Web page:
The Boston School Department has identified 14 employees who have faced criminal charges, prompting school officials to either fire them or place them on administrative leave, according to a report presented Wednesday night to the School Committee.
School officials in an interview declined to identify the employees or say which schools they worked at, citing state employment privacy laws. But they said the workers were all support staff, and the charges that showed up on their criminal records included possession of drugs or assault and battery.
Two employees also faced rape charges in the distant past, but were not convicted, officials said.
In many cases, the employees admitted facts sufficient for a jury to find them guilty as part of a settlement to prevent a conviction from appearing on their records.
The most recent charge was from 2009. Most were from 2005 or earlier. School officials uncovered the problems while conducting a systemwide review of criminal records of all 9,000 employees, as part of an effort to tighten background checks. So far, officials have checked about 6,000 employees.
‘This list demonstrates precisely why we are digging deeper into all of our files over many years.’
Most of the information was presented to the School Committee at its meeting Wednesday night during a presentation on a new policy on employee background checks. That policy will let school officials consider nonconvictions, particularly if a person seems to have had multiple run-ins with police.
Currently, school officials can only deny employment for certain kinds of convictions, such as murder.
“This list demonstrates precisely why we are digging deeper into all of our files over many years,” Superintendent Carol Johnson said in a statement. “As you will see, many of these charges were what the courts themselves deemed as nonconvictions, often well in the past.”
Joseph Shea, deputy superintendent of operations, told the School Committee that the 14 individuals are not “working in schools right now.”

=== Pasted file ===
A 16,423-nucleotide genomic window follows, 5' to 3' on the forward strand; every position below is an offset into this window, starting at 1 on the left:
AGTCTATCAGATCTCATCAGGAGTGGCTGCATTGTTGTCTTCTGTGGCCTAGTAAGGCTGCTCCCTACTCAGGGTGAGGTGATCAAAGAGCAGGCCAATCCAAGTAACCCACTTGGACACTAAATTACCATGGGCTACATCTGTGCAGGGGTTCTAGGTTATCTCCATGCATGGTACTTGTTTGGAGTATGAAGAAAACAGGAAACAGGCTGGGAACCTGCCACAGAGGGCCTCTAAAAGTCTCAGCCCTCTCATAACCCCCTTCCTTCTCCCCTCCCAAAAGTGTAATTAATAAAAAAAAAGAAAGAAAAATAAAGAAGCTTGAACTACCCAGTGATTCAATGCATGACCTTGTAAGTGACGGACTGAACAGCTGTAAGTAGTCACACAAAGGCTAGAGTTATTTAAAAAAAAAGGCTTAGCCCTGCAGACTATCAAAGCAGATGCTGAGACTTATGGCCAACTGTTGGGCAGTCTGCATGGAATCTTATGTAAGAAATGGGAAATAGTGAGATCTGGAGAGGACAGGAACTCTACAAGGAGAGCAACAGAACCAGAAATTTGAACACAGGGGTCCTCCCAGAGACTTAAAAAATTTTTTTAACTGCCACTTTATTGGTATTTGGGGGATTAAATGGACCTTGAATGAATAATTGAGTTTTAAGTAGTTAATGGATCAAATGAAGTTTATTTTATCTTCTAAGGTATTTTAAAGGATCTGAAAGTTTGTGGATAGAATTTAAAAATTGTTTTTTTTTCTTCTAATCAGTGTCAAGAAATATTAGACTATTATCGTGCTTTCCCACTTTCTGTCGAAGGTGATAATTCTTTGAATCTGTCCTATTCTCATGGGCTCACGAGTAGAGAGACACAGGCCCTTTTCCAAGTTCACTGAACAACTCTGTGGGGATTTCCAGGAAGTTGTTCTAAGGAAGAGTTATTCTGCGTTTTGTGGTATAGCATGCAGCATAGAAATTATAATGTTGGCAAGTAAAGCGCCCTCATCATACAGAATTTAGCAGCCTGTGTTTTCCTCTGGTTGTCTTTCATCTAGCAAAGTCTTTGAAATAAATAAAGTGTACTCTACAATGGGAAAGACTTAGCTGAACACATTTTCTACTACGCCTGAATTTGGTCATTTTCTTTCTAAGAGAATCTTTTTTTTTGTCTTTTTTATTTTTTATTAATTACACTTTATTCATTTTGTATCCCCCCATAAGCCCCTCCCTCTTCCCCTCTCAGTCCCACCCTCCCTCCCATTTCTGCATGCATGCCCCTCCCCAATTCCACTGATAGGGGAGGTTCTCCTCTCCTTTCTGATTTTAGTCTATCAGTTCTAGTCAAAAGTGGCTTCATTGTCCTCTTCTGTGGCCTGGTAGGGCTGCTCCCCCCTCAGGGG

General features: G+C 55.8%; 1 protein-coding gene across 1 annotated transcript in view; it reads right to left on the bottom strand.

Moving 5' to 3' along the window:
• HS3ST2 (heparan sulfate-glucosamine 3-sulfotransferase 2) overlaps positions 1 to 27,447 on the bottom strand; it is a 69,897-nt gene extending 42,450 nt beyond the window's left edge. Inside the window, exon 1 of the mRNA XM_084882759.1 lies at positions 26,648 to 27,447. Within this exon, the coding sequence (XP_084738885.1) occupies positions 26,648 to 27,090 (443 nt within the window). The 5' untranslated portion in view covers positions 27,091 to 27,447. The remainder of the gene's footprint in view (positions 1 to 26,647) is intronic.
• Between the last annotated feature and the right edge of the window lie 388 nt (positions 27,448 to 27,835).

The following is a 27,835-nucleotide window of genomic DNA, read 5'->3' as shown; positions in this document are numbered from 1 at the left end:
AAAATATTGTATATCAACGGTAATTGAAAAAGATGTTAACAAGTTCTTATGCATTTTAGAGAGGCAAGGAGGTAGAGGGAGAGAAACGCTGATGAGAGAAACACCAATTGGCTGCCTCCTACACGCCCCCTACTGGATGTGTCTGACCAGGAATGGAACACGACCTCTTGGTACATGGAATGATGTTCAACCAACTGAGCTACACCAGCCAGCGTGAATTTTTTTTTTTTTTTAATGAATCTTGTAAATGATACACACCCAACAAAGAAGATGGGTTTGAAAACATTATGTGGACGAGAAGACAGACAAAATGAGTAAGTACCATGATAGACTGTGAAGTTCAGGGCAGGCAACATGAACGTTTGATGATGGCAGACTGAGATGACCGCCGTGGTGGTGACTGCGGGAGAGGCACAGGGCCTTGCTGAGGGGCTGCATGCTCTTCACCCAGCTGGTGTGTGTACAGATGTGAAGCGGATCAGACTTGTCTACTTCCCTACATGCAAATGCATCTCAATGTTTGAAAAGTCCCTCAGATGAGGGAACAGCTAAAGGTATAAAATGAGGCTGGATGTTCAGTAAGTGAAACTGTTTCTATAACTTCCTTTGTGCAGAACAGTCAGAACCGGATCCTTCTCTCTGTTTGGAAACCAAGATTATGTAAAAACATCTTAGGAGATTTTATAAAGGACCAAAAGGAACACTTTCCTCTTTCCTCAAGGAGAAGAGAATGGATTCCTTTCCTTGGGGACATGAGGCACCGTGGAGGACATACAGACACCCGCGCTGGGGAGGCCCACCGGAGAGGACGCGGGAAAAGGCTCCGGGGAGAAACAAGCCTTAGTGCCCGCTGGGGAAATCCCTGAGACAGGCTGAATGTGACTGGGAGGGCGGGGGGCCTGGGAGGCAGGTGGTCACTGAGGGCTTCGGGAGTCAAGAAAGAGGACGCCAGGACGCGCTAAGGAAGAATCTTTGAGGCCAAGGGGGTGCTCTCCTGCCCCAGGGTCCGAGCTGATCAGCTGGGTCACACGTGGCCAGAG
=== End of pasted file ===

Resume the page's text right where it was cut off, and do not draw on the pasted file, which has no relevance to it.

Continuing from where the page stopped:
“They have a right to come in and get a copy of the CORI, and they have a right to dispute the CORI,” Shea said, noting such cases go to the Supreme Judicial Court. “If in fact it’s incorrect, they have a right to correct it.”
Johnson moved to update the security policy in February after a series of hiring decisions raised questions about how carefully the School Department vets job applicants and how quickly it responds when an employee faces legal troubles.
School Committee members appeared receptive to the new policy, which requires their approval.
The Rev. Gregory Groover, a School Committee member, said, “We can never be too careful in making sure our children will be safe, but at the same time I hope there is always fair due process for our employees.”
Mary Tamer, another member, pushed for the addition of financial background checks on employees who oversee large sums of money.
The criminal background checks was one of several proposals discussed.
School officials presented a proposed policy on health and wellness programs that would require classes on sex education and would make condoms available at all high schools, instead of just those with community health centers. About 20 students, advocates, and city health officials spoke in favor of the proposal.
School officials also announced a proposal to reopen the Higginson Building in Roxbury, which closed in 2009 after it merged with the Lewis Middle School. Under the proposal, the Higginson would serve students in kindergarten through grade 2 to help accommodate an increase of 1,000 students in those grades.